LONDON - Euro zone safe-haven bond yields dipped on Wednesday as trade tensions between China and the United States and renewed political uncertainty around Britain's exit from the European Union kept investors on edge.

Washington's temporary relaxation of curbs against China's Huawei Technologies has failed to offset deeper worries about an intensifying trade war between the world's two largest economies.

Adding to the nervousness, British Prime Minister Theresa May's last-ditch attempt to deliver a Brexit deal was widely panned by lawmakers, setting Britain on course for another period of uncertainty and worrying investors who do not know when or whether the United Kingdom will leave the EU.

"The tone of re-nervousness has come from two sources. The re-escalation of the trade war ... and the tensions around the Brexit vote," said Matthew Cairns, a fixed income strategist at Rabobank.

Brexit uncertainty prompted investors to buy British government bonds, and pushed the 10-year Germany/Britain bond yield gap to its narrowest in six-weeks.

The 10-year German Bund yield, the go-to safe-haven bond when investors are jittery, dropped more than 1 basis point to -0.07%.

The yield has risen from 2-1/2 year lows, of -0.13%, hit earlier this month, but few investors and analysts believe it can rise back into positive territory.

"10-year Bund yields are pinned down and we don't see them going anywhere soon," Cairns said, adding that Rabobank had an end-year forecast for the 10-year yield of -0.20%.

French and Dutch government bond yields were also marginally lower in early European trade.

Portugal hopes to raise 2 billion yuan from a Chinese yuan-denominated Panda bond - the first to be launched by a euro zone country. The country's finance minister said late on Wednesday Portugal expected to price the bond on May. 30.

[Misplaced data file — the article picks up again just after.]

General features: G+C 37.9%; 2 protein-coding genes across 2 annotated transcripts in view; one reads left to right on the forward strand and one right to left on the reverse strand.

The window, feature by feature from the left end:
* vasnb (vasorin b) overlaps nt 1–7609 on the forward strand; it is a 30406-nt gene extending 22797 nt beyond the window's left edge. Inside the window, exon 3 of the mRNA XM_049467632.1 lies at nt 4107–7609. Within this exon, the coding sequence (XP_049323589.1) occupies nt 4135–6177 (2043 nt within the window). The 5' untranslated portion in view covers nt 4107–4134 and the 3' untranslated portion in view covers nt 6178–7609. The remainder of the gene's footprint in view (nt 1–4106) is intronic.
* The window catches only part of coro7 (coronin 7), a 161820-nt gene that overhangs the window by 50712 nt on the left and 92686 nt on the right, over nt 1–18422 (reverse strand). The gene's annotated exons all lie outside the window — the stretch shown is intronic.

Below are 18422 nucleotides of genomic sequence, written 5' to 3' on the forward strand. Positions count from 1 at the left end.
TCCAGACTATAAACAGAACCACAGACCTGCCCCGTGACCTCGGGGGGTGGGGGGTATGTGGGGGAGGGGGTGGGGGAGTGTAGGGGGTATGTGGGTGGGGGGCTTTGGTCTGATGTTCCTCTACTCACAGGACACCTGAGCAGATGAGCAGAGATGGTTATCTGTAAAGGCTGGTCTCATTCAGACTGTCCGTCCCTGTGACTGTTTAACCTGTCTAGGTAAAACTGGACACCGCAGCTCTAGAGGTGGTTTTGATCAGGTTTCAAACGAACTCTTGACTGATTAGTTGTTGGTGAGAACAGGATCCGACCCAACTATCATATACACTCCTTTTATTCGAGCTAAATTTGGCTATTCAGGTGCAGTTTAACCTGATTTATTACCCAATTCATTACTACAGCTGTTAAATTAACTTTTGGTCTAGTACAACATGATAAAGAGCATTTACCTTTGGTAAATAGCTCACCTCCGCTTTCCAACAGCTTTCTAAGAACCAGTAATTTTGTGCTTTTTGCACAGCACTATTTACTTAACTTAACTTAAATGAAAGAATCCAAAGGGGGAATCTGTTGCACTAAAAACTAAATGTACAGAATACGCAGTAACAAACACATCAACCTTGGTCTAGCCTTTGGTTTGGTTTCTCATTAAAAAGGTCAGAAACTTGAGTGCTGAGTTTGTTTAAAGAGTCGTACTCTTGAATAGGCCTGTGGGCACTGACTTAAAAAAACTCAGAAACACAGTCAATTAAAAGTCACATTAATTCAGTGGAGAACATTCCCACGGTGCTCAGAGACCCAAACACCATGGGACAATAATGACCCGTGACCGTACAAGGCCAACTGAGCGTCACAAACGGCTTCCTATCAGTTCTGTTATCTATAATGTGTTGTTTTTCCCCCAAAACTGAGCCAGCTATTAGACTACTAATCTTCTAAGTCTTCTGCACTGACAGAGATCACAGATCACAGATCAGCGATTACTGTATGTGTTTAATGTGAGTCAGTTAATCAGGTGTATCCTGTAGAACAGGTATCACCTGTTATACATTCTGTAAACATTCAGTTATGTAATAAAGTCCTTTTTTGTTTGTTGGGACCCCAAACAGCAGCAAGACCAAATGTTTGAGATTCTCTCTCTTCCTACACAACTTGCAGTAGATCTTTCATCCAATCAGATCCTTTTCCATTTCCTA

Elsewhere, Italian yields fell, helped by opinion polls that suggest Deputy Prime Pinister Matteo Salvini's far-right party may not do as well at the European parliamentary elections as previously thought.

Investors are concerned a strong showing for Salvini - as well as other populist parties across Europe - will lead to another showdown between Rome and Brussels over Italy's budget plans.

The latest data on Italian growth will do little to soothe investor concerns either with national statistics bureau INSTAT slashing growth to 0.3% from the 1.3% projection it made in November.

Italy is "fiercely" committed to exceeding a government GDP growth forecast of 0.2% in 2019, Prime Minister Giuseppe Conte said on Wednesday.

Italian short-dated bond yields were around half a basis point lower to 0.60% for the 2-year and 1.76% for the 5-year. Its 10-year yield was 2.65%.

Investors had dumped Italian bonds last week, concerned about comments from Salvini that the indebted euro zone member would breach European fiscal rules, but have tiptoed back into the market this week.

(Additional reporting by Virginia Furness; Editing by Toby Chopra and Alison Williams) ((; Reuters Messaging: